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Tackling Social Justice By Fighting Whitewashing In Professional Football

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Photo by Joe Robbins/Getty Images.
Photo by Joe Robbins/Getty Images.

I find the retelling of history often to be a problematic exercise. As we evolve, looking back becomes very uncomfortable and the stories and narratives reflect today’s sensibilities more than the time period itself. We recast our heroes as infallible, and the villains aren’t afforded a retrial in the court of public opinion. 

There are other techniques we use when altering the narrative of sports: erasure. When history leaves a pile so repulsive, we are unable to spin it in a favorable manner — don’t mention it, pretend it never happened, or make it disappear. Worst of all for the forgotten man, all of his great accomplishments will be forever foreshadowed by his bad acts.

When it comes to bad acts, nothing will get you redacted from the history books quite like racism. While pioneers like Ernie Davis, Fritz Pollard and Doug Williams are rightfully acknowledged for fighting racial stigmas, the racists who opposed their inclusions are largely faceless ghosts. Of course they existed, but better to not mention them individually, because then the public would have to acknowledge their contribution. I mean when’s the last time you heard the name George Preston Marshall? While Marshall is shunned for his overt racism against blacks, the derogatory name of his team still remains. The lazy historical narratives allow this hypocrisy to exist. Rather than explore the issues, omitting the uncomfortable becomes a cop out from actually tackling some of the persisting social problems within the league.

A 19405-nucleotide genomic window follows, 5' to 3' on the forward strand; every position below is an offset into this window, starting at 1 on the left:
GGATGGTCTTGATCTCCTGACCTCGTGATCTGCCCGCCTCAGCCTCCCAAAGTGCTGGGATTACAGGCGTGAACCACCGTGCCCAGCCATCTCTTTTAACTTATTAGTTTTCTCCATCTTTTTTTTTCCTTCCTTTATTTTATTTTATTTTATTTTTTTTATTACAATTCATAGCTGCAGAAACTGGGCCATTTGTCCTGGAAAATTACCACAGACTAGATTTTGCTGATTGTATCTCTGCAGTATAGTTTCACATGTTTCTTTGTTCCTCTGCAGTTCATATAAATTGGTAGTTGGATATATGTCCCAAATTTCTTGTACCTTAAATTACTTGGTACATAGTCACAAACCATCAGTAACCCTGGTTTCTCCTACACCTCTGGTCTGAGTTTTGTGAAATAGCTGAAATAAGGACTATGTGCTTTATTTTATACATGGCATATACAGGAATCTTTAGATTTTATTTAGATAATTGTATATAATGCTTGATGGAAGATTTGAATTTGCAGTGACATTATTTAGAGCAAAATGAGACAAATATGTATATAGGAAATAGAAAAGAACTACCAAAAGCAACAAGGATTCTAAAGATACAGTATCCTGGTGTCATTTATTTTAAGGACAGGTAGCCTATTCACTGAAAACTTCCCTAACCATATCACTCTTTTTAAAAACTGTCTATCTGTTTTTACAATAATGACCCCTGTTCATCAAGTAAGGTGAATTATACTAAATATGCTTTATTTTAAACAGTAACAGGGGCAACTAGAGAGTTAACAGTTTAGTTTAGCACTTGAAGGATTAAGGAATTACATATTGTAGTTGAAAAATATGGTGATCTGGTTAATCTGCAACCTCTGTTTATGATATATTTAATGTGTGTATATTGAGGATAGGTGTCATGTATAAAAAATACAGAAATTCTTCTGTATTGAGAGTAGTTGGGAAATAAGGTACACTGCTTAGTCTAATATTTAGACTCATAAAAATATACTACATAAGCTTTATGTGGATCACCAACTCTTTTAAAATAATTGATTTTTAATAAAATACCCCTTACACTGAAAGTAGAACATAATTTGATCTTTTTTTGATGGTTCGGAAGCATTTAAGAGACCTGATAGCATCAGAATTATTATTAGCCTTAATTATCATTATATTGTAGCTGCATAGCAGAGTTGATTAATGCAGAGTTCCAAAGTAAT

The same goes for another forgotten pioneer in football: Jimmy “the Greek” Snyder. Snyder’s off-the-cuff remarks where he claimed that “the black is a better athlete to begin with because he's been bred to be that way” — I never mistook Snyder for an anthropologist or a doctor — stung. However, what’s forgotten is that for as much as times have changed and those comments seem outdated, many of the principles remain when evaluating athletes of different racial backgrounds. 

Now the issue of the day is sexual preferences in the football locker room. Because this is America and the media monster needs to be fed, there will be gaggles of reporters waiting to catch the homophobe in a Snyder moment or find the Marshall willing to publicly deny an openly gay player a spot on their team. The treatment of Michael Sam over the next few months will go far in defining this sports generation. Intolerance and homophobia won’t be tolerated by the masses. One of the most glaring examples was David Tyree’s anti-gay marriage infomercial. For all of the heroism and goodwill that Tyree earned with the infamous helmet catch, his comments in the infomercial raised eyebrows and enemies. Time will tell how we view Tyree long-term. After all, the helmet catch can still be remembered without the presence of Tyree’s name attached. 

The issues going forward will be challenging and murky, and sports figures are likely to handle them in a clumsy manner. But embracing the complexity will keep the dialogue fresh and, therefore, relevant. With sports embracing our modern civil rights struggle, perhaps it has learned a thing or two from the integration of African-Americans in sports. If not, 40 years from now we will still be debating the merits of the “F-word”.